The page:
What is GM TPMS?
US Legislation & GM TPMS
The GM TPMS or TPWS was introduced to comply with the new Federal motor vehicle safety standard established by the National Highway Traffic Safety Administration (NHTSA) requiring installation of Tire Pressure Monitoring Systems as mandated by the Transportation Recall Enhancement, Accountability, and Documentation (TREAD) Act. All new model year 2008 light vehicles shall have a TPMS fitted which is capable of detecting when one or more of the vehicle's tires, up to all four tires, is 25 percent or more below the manufacturer's recommended inflation pressure (placard pressure) or a minimum activation pressure specified in the standard, whichever is higher. The system should be able to detect when one or more of the vehicles tires are 25% or more below the recommended inflation pressure.
As the legislation stands as soon as the wheel has been broken down at the dealers then the repair must be carried out before the car can be allowed to leave the premises.
For more information on Tire Pressure Monitoring System technology including specific areas for other Asian makes and models of vehicles we have a dedicated website. This site also provided information on Aftermarket TPMS Tool technology and can be accessed by clicking here.
GM Tire Pressure Monitor System Warning Light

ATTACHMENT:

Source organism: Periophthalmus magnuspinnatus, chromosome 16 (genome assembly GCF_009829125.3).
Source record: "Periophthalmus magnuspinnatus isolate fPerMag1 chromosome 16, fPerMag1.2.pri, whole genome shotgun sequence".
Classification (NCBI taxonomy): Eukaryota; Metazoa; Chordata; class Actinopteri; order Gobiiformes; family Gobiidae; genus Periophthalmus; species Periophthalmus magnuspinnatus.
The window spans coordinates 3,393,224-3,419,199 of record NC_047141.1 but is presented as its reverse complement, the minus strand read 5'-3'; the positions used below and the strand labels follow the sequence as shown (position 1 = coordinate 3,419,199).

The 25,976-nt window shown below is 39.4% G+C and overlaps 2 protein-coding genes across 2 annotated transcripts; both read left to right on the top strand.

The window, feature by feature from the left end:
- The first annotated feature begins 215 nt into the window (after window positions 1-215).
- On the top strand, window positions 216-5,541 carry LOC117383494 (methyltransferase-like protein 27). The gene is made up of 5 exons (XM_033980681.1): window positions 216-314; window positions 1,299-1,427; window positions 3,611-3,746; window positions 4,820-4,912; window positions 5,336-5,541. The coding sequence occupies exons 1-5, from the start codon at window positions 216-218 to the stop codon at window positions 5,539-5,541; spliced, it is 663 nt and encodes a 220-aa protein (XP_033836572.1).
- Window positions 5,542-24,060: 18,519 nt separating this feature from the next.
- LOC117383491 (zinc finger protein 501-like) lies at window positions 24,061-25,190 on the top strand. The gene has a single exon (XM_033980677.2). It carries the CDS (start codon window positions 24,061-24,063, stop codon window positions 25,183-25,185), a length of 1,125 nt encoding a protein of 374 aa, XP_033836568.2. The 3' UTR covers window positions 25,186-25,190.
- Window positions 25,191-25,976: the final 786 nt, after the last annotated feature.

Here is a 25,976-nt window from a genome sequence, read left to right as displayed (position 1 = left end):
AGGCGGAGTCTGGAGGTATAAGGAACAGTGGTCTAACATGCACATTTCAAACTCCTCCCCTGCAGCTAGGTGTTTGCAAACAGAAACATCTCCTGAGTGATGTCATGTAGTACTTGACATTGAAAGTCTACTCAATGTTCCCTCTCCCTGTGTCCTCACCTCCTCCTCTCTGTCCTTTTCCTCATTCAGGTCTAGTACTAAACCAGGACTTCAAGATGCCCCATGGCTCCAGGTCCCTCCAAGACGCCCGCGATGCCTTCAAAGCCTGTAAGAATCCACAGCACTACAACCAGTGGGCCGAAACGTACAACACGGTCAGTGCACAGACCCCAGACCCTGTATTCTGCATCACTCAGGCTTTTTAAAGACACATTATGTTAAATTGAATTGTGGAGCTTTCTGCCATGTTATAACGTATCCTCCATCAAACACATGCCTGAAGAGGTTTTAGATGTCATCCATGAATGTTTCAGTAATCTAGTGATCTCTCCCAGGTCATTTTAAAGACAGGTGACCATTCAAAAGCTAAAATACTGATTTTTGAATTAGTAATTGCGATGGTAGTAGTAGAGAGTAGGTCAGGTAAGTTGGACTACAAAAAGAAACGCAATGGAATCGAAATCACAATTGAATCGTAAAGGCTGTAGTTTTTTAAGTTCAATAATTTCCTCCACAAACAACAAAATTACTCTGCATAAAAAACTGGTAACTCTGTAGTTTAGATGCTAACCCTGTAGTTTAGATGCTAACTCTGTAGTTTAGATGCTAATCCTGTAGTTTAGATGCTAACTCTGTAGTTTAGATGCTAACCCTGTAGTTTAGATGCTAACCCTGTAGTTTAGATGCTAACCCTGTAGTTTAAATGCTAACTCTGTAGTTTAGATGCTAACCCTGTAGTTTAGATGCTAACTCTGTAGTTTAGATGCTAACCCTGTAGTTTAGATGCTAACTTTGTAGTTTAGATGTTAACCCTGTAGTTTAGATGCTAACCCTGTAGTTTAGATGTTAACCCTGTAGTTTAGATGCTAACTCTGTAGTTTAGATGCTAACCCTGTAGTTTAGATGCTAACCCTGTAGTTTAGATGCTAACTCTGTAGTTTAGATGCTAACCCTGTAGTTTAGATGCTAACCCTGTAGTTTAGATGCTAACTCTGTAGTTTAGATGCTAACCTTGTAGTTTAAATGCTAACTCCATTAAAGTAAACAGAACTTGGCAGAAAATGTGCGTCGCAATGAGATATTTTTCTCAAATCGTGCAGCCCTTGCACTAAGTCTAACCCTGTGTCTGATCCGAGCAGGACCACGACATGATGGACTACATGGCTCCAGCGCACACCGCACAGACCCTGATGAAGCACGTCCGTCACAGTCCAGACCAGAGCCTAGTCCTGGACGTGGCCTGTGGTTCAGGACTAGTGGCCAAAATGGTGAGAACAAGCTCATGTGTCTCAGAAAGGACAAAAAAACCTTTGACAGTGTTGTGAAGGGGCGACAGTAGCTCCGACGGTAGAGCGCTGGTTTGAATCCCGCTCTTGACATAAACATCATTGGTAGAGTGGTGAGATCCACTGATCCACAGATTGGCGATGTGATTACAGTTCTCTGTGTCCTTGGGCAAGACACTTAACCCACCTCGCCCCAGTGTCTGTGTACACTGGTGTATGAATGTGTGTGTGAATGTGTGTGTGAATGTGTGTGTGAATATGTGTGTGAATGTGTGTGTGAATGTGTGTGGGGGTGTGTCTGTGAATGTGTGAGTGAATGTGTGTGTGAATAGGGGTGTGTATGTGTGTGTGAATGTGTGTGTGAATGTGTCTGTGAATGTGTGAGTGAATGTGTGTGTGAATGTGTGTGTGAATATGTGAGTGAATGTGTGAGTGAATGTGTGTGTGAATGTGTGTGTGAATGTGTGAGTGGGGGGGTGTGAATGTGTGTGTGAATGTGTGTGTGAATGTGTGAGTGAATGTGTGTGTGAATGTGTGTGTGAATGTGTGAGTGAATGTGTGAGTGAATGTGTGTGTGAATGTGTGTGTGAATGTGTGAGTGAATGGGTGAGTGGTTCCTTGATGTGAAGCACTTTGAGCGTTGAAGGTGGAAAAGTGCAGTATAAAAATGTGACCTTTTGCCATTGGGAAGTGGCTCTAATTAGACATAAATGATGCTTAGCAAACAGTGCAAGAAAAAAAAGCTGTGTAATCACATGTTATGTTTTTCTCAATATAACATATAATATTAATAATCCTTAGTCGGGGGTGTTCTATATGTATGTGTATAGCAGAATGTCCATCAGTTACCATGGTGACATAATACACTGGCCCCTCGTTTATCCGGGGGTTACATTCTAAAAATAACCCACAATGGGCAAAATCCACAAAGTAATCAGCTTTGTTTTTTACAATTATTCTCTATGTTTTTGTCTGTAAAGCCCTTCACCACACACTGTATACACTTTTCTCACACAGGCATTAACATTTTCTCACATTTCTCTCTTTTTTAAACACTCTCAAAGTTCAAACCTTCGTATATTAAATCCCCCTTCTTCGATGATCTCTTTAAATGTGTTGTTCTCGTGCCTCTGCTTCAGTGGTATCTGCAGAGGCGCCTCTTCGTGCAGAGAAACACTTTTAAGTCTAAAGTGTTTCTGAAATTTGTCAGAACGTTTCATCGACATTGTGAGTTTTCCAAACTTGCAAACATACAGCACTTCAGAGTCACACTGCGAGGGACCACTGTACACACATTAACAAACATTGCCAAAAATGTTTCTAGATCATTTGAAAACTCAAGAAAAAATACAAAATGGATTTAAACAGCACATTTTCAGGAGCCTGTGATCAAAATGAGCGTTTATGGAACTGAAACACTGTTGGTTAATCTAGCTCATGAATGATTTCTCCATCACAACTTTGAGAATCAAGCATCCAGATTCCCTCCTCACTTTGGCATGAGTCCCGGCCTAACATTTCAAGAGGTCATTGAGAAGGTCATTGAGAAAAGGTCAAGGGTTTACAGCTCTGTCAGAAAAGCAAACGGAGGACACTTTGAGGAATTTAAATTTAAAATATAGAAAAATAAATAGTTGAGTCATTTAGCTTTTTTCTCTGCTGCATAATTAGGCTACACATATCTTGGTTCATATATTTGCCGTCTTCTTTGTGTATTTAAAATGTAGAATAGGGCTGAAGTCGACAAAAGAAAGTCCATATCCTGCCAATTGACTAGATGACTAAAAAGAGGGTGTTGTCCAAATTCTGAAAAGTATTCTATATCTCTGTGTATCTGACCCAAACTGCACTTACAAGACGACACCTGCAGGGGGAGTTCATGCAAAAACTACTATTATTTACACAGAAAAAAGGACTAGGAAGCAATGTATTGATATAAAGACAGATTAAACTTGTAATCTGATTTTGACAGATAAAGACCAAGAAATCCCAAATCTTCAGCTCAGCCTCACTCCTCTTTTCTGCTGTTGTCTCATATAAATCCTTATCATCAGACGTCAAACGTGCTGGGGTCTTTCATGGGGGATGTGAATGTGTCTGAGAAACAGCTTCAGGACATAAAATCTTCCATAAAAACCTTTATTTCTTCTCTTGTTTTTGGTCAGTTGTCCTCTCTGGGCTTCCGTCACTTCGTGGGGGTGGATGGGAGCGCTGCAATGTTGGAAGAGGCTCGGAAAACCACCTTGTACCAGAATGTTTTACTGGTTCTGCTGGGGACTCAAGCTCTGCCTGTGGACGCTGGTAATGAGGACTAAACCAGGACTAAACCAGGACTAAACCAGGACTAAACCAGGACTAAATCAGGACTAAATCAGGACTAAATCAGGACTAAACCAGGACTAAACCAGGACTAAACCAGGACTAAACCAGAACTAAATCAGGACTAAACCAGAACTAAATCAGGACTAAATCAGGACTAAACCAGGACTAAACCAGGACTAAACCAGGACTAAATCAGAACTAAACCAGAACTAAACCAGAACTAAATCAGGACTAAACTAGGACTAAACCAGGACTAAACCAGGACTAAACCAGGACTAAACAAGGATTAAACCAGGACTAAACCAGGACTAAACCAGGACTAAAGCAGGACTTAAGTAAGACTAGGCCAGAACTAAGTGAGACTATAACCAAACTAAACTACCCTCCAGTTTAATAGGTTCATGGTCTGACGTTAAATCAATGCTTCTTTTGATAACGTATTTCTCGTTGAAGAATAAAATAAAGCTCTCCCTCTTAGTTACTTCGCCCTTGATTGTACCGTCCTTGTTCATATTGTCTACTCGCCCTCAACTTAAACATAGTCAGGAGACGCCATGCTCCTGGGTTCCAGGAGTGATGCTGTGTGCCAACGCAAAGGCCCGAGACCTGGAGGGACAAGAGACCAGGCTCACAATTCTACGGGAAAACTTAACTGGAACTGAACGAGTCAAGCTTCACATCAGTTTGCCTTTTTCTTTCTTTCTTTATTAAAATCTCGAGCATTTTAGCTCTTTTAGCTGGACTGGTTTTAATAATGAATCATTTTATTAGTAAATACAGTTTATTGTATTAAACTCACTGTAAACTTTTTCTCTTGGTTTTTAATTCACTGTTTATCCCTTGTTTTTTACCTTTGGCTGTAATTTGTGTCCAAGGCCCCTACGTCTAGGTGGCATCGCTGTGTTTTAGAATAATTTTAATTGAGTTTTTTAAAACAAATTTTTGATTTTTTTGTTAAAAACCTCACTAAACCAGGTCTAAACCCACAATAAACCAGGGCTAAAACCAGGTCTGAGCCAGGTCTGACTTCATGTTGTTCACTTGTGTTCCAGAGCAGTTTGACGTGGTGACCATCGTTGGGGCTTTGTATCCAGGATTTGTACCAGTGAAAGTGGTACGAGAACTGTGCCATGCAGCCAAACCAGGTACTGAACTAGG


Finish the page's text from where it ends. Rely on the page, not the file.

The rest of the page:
When the TPMS warning light comes on then either one of the tires is under-inflated or there is a fault with the system. If the light is constant then inflating to the correct placard pressure should turn it off. If this is not the case then this indicates a puncture. If the light is intermittent or if it stays on after correct inflation or replacement of a punctured tire then this indicates a fault with the TPMS system.
Registration of GM TPMS ID's
When the TPMS system is fitted at the factory the unique ID numbers of the TPM sensors have to be registered along with their position on the car with the tire pressure monitor ECU. This is also the case if any of the system components are subsequently changed e.g. in the event of rotating the tires, changing sensors, replacing the ECU etc. This process requires the activation of the TPMS sensor using low frequency radio and the capture of the UHF data transmitted. This data includes the TPMS ID, the pressure and temperature. In the plants the activation is carried out using large antenna systems on the production line but in the dealerships and tire shops hand tools are used. These tools can also be used to check the TPMS for faults prior to disassembly. If a TPM sensor or its position on the car is changed without re-registering the IDs then the TPMS warning light will turn on and stay on until the ID's are reregistered.
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